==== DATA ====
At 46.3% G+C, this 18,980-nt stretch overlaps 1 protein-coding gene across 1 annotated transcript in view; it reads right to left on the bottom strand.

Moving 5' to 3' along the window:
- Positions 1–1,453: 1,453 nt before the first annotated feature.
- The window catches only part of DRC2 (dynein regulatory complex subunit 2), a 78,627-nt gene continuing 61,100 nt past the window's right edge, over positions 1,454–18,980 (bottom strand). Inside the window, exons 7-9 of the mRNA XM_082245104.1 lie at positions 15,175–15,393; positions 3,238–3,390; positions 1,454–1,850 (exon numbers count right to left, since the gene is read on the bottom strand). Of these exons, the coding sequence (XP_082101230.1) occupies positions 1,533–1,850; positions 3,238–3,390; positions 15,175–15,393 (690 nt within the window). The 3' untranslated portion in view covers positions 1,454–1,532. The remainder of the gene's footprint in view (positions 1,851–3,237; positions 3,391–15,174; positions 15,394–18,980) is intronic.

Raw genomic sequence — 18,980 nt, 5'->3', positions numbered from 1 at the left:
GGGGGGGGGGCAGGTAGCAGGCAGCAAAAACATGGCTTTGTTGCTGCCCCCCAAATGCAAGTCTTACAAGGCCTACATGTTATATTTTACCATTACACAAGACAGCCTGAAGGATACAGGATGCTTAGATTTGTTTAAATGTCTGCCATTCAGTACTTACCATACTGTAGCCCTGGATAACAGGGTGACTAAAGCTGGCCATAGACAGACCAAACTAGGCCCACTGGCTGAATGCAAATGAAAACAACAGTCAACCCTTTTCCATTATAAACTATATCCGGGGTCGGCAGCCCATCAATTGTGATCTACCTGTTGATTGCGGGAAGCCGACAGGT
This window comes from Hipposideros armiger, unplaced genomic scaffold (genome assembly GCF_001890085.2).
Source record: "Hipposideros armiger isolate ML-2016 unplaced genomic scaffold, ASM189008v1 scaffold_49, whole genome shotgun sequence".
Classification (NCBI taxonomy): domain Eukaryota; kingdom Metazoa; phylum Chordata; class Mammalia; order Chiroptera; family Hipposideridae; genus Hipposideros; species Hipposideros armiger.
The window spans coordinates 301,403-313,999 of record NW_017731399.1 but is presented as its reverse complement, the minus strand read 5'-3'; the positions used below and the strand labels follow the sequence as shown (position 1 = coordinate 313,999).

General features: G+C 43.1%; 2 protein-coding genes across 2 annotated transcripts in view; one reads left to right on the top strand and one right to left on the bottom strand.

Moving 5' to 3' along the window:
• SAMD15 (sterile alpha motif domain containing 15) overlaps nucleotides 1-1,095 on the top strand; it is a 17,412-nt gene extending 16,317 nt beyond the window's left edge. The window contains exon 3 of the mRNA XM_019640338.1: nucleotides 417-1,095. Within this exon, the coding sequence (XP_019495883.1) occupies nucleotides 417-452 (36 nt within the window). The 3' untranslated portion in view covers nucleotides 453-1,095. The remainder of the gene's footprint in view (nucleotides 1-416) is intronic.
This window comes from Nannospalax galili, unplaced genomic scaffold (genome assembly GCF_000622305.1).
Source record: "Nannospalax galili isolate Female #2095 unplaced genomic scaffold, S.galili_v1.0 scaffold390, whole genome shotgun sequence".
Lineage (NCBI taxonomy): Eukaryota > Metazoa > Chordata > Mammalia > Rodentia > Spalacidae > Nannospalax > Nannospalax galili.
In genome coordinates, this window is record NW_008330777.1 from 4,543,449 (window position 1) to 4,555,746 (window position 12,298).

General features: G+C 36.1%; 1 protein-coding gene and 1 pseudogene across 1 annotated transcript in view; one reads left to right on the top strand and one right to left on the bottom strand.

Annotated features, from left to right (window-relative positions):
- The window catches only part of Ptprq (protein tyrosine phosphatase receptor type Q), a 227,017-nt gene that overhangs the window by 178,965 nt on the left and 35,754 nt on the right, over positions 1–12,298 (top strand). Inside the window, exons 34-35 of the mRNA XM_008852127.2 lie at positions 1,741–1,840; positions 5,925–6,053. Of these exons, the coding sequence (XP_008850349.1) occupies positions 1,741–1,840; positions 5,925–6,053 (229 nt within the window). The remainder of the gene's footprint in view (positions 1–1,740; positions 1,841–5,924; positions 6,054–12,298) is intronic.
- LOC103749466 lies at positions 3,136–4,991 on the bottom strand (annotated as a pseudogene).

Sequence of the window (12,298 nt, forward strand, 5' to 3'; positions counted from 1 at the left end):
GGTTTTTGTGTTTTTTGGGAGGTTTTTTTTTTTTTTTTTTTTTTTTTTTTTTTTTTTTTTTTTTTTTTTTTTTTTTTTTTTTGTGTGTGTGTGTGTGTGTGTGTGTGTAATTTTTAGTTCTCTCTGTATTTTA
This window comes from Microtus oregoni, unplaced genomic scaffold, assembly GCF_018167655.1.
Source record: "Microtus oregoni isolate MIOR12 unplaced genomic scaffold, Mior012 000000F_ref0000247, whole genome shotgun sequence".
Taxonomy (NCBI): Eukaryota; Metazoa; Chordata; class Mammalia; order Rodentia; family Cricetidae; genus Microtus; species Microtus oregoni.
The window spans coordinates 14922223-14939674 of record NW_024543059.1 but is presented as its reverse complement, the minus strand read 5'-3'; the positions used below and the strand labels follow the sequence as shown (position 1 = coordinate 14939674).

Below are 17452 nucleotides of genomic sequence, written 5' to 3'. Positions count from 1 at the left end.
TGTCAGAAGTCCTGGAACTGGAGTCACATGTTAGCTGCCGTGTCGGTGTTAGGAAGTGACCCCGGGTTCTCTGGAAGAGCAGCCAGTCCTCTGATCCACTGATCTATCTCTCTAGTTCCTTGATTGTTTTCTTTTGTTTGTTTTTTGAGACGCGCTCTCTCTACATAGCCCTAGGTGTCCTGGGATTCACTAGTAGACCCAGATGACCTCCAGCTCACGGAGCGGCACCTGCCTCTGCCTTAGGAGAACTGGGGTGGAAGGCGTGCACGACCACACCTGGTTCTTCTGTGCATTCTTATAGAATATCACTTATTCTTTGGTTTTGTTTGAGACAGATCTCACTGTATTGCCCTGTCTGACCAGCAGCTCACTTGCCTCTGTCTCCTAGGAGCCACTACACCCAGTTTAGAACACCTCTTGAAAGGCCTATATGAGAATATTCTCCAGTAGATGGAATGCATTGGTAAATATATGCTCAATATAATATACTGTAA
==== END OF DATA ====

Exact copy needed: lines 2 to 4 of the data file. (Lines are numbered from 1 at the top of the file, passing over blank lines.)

Moving 5' to 3' along the window:
- Positions 1–1,453: 1,453 nt before the first annotated feature.
- The window catches only part of DRC2 (dynein regulatory complex subunit 2), a 78,627-nt gene continuing 61,100 nt past the window's right edge, over positions 1,454–18,980 (bottom strand). Inside the window, exons 7-9 of the mRNA XM_082245104.1 lie at positions 15,175–15,393; positions 3,238–3,390; positions 1,454–1,850 (exon numbers count right to left, since the gene is read on the bottom strand). Of these exons, the coding sequence (XP_082101230.1) occupies positions 1,533–1,850; positions 3,238–3,390; positions 15,175–15,393 (690 nt within the window). The 3' untranslated portion in view covers positions 1,454–1,532. The remainder of the gene's footprint in view (positions 1,851–3,237; positions 3,391–15,174; positions 15,394–18,980) is intronic.